Moment 7 - Soccer
We were in Istanbul for the final games of the Turkish League. The hometown team, Fenerbaçe, was in close race for the title with the team from Trabzon. Unlike in the U.S., there are no playoffs. The winner of the league is determined by record and, if there is a tie, goals scored throughout the season. Fenerbaçe needed to win to take the title. When the team won, it was as if Istanbul came to life in spontaneous joy. Car horns blared, cheers erupted from almost every building, and impromptu street demonstrations and parades broke out all over the city.
I have never lived in a European soccer mad city. This was my momentary experience of it.
Moment 8 - Hookah
Getting my wife to slow down is sometimes very difficult. She is a driven person and wants to see everything she can in this lifetime because she doesn't want to miss a minute of it. I am less ambitious. I was surprised when, after visiting the Istanbul Modern Art Museum, we stopped at a row of lounges nearby. There we ordered a hookah with some berry flavored sweet tobacco. I am not a smoker, but I partook of the hookah. The tobacco was nice and smooth. Life passed by for an hour and a half. A cat climbed on our laps and lay there, content, just as we were content to let it. A couple of guys sat at a neighboring table with a hookah playing dominoes. A couple sat over in a corner talking in low whispers.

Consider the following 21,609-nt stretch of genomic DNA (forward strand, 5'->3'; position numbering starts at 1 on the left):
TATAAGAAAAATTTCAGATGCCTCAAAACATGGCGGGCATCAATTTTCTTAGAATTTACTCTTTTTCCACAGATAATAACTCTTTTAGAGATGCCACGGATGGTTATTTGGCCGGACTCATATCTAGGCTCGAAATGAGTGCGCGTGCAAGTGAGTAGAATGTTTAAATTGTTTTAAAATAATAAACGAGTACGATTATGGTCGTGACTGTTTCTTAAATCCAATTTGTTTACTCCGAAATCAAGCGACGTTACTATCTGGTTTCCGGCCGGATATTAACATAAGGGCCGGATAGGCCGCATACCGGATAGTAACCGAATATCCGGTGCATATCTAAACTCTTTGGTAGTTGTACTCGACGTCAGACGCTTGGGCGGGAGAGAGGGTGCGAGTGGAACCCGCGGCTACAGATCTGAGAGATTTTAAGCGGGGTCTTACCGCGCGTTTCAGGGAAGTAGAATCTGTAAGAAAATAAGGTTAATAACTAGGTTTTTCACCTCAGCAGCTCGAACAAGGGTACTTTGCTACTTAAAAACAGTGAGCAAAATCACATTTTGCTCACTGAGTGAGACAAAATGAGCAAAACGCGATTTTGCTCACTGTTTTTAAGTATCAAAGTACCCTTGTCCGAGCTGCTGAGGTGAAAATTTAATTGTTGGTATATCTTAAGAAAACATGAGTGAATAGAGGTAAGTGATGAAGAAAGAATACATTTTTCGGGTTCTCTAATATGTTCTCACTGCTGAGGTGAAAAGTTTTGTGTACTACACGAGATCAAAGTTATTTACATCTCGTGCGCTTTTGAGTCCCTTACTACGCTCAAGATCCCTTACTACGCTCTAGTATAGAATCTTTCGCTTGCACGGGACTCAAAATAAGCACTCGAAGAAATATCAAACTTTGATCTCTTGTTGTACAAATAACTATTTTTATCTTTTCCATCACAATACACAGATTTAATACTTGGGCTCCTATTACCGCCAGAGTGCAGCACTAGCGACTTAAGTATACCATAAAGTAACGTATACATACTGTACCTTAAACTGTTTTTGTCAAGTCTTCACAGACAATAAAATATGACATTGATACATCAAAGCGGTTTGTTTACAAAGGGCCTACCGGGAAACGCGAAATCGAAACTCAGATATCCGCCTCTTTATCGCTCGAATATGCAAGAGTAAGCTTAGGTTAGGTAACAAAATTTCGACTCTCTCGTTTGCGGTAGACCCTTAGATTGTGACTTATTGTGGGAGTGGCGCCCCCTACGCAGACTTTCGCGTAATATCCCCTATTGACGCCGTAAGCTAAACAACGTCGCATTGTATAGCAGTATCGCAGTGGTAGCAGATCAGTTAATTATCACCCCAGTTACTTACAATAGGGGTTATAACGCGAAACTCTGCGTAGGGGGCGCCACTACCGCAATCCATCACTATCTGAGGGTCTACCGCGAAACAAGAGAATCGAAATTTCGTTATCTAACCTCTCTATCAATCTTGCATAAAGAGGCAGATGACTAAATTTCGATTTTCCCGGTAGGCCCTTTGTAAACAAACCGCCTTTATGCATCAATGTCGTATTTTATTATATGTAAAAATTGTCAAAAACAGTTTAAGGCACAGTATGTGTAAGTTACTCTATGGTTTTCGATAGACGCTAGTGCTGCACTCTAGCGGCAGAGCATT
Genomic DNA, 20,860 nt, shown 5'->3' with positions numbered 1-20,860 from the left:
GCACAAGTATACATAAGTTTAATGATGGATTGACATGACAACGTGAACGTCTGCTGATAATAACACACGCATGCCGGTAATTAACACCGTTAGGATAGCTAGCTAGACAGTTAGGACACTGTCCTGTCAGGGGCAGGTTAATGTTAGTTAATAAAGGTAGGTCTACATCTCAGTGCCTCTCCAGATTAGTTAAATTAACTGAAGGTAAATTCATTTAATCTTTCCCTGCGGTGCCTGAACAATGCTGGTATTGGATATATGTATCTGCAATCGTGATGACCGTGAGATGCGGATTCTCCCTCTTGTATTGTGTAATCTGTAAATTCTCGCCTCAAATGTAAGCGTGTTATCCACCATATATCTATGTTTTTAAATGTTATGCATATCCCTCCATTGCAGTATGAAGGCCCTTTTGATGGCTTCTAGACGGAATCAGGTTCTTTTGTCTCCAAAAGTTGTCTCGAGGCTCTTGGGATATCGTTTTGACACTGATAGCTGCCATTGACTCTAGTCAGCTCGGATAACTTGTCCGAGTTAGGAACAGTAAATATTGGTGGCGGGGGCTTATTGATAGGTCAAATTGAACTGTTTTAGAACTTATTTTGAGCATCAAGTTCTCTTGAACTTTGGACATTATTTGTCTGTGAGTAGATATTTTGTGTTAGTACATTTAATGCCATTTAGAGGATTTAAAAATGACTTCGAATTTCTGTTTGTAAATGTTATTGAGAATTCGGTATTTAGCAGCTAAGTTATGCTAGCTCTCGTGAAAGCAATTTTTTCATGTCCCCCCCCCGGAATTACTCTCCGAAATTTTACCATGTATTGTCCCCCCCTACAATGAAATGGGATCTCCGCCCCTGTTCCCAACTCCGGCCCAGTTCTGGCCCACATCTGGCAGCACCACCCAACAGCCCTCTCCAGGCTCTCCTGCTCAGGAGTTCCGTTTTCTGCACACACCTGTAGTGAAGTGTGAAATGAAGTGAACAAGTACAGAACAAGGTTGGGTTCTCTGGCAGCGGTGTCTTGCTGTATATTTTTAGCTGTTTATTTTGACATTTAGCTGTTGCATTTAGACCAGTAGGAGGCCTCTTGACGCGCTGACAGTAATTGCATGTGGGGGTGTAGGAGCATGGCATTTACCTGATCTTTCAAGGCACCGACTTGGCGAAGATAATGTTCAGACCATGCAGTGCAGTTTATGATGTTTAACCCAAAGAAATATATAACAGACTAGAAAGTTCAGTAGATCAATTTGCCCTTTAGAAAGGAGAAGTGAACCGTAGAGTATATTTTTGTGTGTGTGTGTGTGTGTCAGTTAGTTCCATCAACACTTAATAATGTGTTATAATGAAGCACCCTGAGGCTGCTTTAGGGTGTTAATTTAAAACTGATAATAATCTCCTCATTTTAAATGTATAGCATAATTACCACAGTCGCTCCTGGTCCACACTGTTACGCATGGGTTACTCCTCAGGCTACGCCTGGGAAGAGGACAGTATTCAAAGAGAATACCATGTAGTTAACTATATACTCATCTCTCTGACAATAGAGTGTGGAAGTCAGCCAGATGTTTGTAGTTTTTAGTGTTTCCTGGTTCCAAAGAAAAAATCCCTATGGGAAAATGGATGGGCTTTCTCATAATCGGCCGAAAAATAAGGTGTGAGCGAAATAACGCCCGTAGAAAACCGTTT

It was a great afternoon.